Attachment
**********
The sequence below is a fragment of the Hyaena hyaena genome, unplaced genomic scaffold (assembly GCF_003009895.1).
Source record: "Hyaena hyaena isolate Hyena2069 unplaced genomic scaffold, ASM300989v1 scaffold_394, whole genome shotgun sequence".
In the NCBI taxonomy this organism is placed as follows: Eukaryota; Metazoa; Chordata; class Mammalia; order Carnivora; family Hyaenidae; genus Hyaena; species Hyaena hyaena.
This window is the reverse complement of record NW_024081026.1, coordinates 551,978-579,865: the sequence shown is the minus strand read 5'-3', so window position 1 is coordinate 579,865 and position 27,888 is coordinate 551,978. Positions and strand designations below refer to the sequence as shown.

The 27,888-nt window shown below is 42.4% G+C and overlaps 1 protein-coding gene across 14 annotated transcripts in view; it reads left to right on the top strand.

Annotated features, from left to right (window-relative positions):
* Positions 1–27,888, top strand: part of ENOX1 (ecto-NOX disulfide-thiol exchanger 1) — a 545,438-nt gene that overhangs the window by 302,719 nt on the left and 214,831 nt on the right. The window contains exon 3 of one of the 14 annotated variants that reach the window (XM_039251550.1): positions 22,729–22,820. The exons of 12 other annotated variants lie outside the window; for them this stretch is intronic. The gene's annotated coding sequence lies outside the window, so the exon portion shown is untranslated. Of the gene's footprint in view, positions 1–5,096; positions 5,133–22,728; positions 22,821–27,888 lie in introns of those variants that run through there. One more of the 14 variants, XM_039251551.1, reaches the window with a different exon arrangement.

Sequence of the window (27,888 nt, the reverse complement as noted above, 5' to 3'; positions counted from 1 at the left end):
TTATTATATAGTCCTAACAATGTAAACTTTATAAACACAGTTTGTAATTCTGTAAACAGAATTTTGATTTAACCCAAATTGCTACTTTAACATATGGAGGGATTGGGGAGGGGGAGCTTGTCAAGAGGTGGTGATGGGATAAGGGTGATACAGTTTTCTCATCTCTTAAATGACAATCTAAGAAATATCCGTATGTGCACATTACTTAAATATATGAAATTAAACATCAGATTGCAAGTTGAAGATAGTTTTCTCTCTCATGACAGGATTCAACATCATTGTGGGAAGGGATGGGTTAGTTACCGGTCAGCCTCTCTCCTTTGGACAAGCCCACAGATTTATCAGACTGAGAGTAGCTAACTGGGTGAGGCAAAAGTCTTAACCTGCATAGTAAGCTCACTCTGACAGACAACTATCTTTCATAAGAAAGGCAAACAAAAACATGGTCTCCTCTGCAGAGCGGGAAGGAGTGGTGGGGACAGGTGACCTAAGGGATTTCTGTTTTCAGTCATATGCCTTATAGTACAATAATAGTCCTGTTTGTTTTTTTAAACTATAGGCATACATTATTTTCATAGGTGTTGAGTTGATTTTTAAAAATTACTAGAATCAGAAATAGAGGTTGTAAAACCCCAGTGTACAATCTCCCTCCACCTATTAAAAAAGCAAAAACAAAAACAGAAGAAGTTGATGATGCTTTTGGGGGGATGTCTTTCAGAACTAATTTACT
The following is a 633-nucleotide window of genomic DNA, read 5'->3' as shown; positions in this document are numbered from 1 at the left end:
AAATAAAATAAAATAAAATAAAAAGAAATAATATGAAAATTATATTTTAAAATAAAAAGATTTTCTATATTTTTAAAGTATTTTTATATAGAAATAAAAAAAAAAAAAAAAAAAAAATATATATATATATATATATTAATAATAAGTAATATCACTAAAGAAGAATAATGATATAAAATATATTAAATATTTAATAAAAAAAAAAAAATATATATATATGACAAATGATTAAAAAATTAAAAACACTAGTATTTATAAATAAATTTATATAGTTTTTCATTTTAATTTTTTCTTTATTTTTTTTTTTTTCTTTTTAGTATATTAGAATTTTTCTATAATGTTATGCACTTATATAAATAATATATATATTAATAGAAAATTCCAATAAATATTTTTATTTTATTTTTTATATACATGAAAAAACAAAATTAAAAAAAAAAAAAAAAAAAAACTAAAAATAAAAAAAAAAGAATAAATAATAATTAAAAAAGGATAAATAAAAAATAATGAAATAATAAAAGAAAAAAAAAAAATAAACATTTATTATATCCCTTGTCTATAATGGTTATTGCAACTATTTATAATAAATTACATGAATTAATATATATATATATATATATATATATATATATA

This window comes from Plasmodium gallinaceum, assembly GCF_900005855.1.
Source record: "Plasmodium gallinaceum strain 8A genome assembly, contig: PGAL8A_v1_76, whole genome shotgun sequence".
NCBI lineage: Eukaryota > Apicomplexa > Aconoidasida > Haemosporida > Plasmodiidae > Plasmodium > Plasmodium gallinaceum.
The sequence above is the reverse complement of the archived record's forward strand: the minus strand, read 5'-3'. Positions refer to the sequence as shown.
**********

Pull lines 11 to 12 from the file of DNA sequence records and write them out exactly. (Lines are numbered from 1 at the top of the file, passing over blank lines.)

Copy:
AAATAAAATAAAATAAAATAAAAAGAAATAATATGAAAATTATATTTTAAAATAAAAAGATTTTCTATATTTTTAAAGTATTTTTATATAGAAATAAAAAAAAAAAAAAAAAAAAAATATATATATATATATATATTAATAATAAGTAATATCACTAAAGAAGAATAATGATATAAAATATATTAAATATTTAATAAAAAAAAAAAAATATATATATATGACAAATGATTAAAAAATTAAAAACACTAGTATTTATAAATAAATTTATATAGTTTTTCATTTTAATTTTTTCTTTATTTTTTTTTTTTTCTTTTTAGTATATTAGAATTTTTCTATAATGTTATGCACTTATATAAATAATATATATATTAATAGAAAATTCCAATAAATATTTTTATTTTATTTTTTATATACATGAAAAAACAAAATTAAAAAAAAAAAAAAAAAAAAACTAAAAATAAAAAAAAAAGAATAAATAATAATTAAAAAAGGATAAATAAAAAATAATGAAATAATAAAAGAAAAAAAAAAAATAAACATTTATTATATCCCTTGTCTATAATGGTTATTGCAACTATTTATAATAAATTACATGAATTAATATATATATATATATATATATATATATATATA

This window comes from Plasmodium gallinaceum, assembly GCF_900005855.1.